Newsworks, the body representing UK newspaper publishers, is estimating that over-zealous digital brand safety measures around the keyword ‘coronavirus’ is going to cost the industry £50m in lost advertising revenue in the next three months at a time when its coverage is arguably needed most.
To raise awareness of these damaging measures, just part of the wider revenue attrition blocklists are causing the industry, Newsworks has launched the #BackdontBlock initiative.
In conversation with members, the group said: “If the pandemic lasts for another three months the total loss to news brands is expected to be £50m.” The pandemic is projected to last more than three months, and plans are being made to account for the next six.
The news industry is asking advertisers to remove blocklists from trusted UK news brands to ensure they can continue to fund journalism. The new economic conditions have seen numerous newsbrands have to make cuts to journalist wages, BuzzFeed and Vice were early out the gate, and the PA has just furloughed a quarter of its staff.
Newsworks, the News Media Association and the Society of Editors, as well as the Association for Online Publishers, Internet Advertising Bureau and the Institute of Practitioners in Advertising are all behind the scheme to quickly mobilise buyers to remove the measures.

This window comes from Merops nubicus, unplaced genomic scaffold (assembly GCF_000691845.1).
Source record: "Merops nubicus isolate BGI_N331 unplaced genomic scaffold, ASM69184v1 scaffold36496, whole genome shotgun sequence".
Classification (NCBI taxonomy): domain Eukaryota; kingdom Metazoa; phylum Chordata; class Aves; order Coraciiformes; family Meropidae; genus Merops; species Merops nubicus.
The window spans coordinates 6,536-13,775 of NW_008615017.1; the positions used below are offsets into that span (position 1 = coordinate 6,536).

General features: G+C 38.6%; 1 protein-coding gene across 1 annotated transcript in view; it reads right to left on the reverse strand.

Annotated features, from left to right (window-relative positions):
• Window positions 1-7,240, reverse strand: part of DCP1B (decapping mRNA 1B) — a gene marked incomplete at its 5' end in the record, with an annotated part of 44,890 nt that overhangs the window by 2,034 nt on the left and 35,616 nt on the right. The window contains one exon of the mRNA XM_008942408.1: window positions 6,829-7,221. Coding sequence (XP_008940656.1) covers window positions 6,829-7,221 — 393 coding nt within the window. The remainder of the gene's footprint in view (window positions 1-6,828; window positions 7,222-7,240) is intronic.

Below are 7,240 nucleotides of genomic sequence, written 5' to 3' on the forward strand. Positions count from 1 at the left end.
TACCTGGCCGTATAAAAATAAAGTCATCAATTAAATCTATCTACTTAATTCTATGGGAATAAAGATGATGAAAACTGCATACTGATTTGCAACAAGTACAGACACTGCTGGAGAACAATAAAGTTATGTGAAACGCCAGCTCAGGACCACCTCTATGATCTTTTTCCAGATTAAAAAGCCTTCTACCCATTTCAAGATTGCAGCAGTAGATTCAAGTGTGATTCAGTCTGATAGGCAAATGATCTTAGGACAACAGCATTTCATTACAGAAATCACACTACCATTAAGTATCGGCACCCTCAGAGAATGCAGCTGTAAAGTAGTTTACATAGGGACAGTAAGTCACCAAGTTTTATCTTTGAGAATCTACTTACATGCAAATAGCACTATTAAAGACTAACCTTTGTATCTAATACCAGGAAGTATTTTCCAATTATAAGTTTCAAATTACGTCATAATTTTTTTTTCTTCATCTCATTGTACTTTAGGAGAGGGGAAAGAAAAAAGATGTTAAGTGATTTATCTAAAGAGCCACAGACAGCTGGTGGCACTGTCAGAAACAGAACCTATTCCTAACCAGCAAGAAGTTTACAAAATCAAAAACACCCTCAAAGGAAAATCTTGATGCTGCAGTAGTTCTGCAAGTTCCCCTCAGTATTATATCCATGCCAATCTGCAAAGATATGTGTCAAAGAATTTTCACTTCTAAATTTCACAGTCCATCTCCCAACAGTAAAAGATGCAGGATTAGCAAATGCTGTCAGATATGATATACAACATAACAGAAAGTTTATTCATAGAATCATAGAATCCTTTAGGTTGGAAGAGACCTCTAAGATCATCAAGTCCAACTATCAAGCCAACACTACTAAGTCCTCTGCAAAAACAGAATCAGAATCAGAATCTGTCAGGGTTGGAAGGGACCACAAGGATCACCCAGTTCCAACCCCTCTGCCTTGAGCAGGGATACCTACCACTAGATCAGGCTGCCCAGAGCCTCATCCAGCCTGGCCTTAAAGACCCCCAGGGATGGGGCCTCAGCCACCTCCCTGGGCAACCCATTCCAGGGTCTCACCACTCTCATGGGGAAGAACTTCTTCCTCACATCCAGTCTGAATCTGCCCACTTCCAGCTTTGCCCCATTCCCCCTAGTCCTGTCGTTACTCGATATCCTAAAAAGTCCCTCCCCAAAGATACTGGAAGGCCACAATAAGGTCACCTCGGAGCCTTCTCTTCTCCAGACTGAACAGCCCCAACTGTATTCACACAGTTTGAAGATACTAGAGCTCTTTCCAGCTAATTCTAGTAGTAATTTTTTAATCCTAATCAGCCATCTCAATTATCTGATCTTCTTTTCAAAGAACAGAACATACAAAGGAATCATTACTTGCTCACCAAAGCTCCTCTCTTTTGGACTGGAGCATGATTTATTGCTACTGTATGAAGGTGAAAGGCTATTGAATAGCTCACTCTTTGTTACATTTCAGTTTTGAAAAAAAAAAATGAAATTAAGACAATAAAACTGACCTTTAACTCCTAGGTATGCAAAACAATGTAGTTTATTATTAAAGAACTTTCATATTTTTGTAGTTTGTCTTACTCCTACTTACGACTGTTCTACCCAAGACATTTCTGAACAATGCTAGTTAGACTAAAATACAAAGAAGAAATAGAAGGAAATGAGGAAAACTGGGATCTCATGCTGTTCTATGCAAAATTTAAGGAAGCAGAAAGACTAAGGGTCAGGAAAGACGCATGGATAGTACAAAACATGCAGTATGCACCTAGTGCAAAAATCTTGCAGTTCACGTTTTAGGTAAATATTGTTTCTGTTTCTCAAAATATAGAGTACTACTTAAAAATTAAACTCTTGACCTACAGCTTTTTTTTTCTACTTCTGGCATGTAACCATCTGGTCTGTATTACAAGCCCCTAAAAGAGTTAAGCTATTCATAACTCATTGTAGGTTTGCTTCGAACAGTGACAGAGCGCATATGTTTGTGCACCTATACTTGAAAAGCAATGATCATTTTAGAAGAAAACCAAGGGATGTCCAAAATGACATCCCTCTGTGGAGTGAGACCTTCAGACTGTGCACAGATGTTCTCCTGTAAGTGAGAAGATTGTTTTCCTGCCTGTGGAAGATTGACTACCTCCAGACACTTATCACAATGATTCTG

Tracy De Groose, executive chair of Newsworks, who wrote the letter on behalf of the industry, said: “While we have seen a huge surge in demand from readers for trusted, accurate reporting, advertising ‘blocklists’ are preventing adverts from appearing alongside online stories with the word ‘coronavirus’ in them.
“Our unified industry appeal to advertisers is incredibly simple: back, and don’t block British journalism. Please remove ‘coronavirus’ from your blocklists. Readers are relying on us right now, and we are relying on advertising to help ensure the public receives information and advice from the very best sources.”
News Media Association deputy chief executive Lynne Anderson added that “advertisers should be supporting this vital public service provided by the media”.
It isn’t a new problem. There’s an array of keywords that are removing the ad revenue from vital news media – while the safety measures don’t tend to exist in lower-quality publications.
LGBT+ titles have been hit hard by keyword blocking in particular, many of the topics on their agenda by their very nature spark the defenses of the blocklists. But we’ve seen football coverage with the word ‘shoots’ (avoiding gun crime stories) and Game of Throne stories alluding to ‘bastards’ and ‘killing’ all lose their share of revenues.
Due to the disruption of newsstands, newspapers are becoming ever more dependent on home deliveries and digital consumption. Nonetheless, they remain a strong voice during the pandemic. Two weeks ago, local UK news titles all came together to remind the elderly in lockdown they have not been forgotten. '‘When you’re on your own, we are there with you' read the pages of titles across Reach and Archant.